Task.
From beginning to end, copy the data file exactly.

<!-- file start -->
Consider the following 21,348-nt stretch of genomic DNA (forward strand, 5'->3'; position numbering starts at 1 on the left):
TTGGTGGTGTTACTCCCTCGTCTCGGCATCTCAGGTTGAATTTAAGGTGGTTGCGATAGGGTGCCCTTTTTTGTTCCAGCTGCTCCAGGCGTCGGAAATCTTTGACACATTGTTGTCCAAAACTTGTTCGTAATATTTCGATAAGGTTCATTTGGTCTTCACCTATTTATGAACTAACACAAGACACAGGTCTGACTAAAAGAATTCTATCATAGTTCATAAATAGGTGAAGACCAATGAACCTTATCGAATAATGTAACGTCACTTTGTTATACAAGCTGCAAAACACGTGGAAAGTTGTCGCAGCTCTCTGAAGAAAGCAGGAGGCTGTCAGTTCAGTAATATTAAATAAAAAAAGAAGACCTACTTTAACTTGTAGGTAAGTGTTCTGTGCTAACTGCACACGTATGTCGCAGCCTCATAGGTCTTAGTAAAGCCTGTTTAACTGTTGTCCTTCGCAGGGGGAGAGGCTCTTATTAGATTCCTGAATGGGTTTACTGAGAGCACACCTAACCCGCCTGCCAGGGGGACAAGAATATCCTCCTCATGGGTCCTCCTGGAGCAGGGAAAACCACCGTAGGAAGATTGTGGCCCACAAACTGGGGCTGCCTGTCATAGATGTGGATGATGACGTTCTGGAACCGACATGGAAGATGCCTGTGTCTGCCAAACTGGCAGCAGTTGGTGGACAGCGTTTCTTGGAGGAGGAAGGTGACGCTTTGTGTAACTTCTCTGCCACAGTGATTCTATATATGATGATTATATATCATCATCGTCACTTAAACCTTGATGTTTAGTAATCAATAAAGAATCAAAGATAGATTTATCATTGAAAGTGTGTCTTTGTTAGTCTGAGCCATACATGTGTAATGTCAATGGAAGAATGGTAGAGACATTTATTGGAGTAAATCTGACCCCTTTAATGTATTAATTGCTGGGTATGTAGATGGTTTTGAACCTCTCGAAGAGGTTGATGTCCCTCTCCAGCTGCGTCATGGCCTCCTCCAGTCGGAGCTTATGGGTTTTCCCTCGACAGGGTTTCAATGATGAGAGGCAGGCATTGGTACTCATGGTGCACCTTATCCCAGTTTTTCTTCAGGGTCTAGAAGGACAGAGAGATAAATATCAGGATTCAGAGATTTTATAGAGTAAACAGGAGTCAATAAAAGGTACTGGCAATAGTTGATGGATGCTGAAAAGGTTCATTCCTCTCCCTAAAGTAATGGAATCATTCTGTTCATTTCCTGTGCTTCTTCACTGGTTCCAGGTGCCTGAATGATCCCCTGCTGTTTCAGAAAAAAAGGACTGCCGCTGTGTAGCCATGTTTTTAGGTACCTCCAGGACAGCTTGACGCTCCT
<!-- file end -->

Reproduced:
Consider the following 21,348-nt stretch of genomic DNA (forward strand, 5'->3'; position numbering starts at 1 on the left):
TTGGTGGTGTTACTCCCTCGTCTCGGCATCTCAGGTTGAATTTAAGGTGGTTGCGATAGGGTGCCCTTTTTTGTTCCAGCTGCTCCAGGCGTCGGAAATCTTTGACACATTGTTGTCCAAAACTTGTTCGTAATATTTCGATAAGGTTCATTTGGTCTTCACCTATTTATGAACTAACACAAGACACAGGTCTGACTAAAAGAATTCTATCATAGTTCATAAATAGGTGAAGACCAATGAACCTTATCGAATAATGTAACGTCACTTTGTTATACAAGCTGCAAAACACGTGGAAAGTTGTCGCAGCTCTCTGAAGAAAGCAGGAGGCTGTCAGTTCAGTAATATTAAATAAAAAAAGAAGACCTACTTTAACTTGTAGGTAAGTGTTCTGTGCTAACTGCACACGTATGTCGCAGCCTCATAGGTCTTAGTAAAGCCTGTTTAACTGTTGTCCTTCGCAGGGGGAGAGGCTCTTATTAGATTCCTGAATGGGTTTACTGAGAGCACACCTAACCCGCCTGCCAGGGGGACAAGAATATCCTCCTCATGGGTCCTCCTGGAGCAGGGAAAACCACCGTAGGAAGATTGTGGCCCACAAACTGGGGCTGCCTGTCATAGATGTGGATGATGACGTTCTGGAACCGACATGGAAGATGCCTGTGTCTGCCAAACTGGCAGCAGTTGGTGGACAGCGTTTCTTGGAGGAGGAAGGTGACGCTTTGTGTAACTTCTCTGCCACAGTGATTCTATATATGATGATTATATATCATCATCGTCACTTAAACCTTGATGTTTAGTAATCAATAAAGAATCAAAGATAGATTTATCATTGAAAGTGTGTCTTTGTTAGTCTGAGCCATACATGTGTAATGTCAATGGAAGAATGGTAGAGACATTTATTGGAGTAAATCTGACCCCTTTAATGTATTAATTGCTGGGTATGTAGATGGTTTTGAACCTCTCGAAGAGGTTGATGTCCCTCTCCAGCTGCGTCATGGCCTCCTCCAGTCGGAGCTTATGGGTTTTCCCTCGACAGGGTTTCAATGATGAGAGGCAGGCATTGGTACTCATGGTGCACCTTATCCCAGTTTTTCTTCAGGGTCTAGAAGGACAGAGAGATAAATATCAGGATTCAGAGATTTTATAGAGTAAACAGGAGTCAATAAAAGGTACTGGCAATAGTTGATGGATGCTGAAAAGGTTCATTCCTCTCCCTAAAGTAATGGAATCATTCTGTTCATTTCCTGTGCTTCTTCACTGGTTCCAGGTGCCTGAATGATCCCCTGCTGTTTCAGAAAAAAAGGACTGCCGCTGTGTAGCCATGTTTTTAGGTACCTCCAGGACAGCTTGACGCTCCT